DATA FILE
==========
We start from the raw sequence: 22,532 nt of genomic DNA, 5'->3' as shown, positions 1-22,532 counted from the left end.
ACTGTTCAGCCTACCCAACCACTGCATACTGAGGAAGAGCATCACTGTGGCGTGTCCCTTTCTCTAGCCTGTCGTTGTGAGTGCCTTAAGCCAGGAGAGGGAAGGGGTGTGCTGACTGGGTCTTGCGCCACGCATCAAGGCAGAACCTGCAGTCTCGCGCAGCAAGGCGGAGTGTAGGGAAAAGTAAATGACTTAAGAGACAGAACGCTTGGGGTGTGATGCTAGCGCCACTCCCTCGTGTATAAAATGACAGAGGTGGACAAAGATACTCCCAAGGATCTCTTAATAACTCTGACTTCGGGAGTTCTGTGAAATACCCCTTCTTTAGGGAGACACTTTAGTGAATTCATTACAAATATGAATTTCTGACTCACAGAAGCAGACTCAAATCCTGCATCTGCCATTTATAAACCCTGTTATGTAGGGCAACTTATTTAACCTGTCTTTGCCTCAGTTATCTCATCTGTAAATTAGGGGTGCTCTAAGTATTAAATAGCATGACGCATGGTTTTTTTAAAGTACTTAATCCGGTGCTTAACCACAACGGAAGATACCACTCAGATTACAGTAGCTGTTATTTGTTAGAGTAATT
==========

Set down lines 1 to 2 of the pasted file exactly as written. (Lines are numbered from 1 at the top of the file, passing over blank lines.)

We start from the raw sequence: 22,532 nt of genomic DNA, 5'->3' as shown, positions 1-22,532 counted from the left end.
ACTGTTCAGCCTACCCAACCACTGCATACTGAGGAAGAGCATCACTGTGGCGTGTCCCTTTCTCTAGCCTGTCGTTGTGAGTGCCTTAAGCCAGGAGAGGGAAGGGGTGTGCTGACTGGGTCTTGCGCCACGCATCAAGGCAGAACCTGCAGTCTCGCGCAGCAAGGCGGAGTGTAGGGAAAAGTAAATGACTTAAGAGACAGAACGCTTGGGGTGTGATGCTAGCGCCACTCCCTCGTGTATAAAATGACAGAGGTGGACAAAGATACTCCCAAGGATCTCTTAATAACTCTGACTTCGGGAGTTCTGTGAAATACCCCTTCTTTAGGGAGACACTTTAGTGAATTCATTACAAATATGAATTTCTGACTCACAGAAGCAGACTCAAATCCTGCATCTGCCATTTATAAACCCTGTTATGTAGGGCAACTTATTTAACCTGTCTTTGCCTCAGTTATCTCATCTGTAAATTAGGGGTGCTCTAAGTATTAAATAGCATGACGCATGGTTTTTTTAAAGTACTTAATCCGGTGCTTAACCACAACGGAAGATACCACTCAGATTACAGTAGCTGTTATTTGTTAGAGTAATT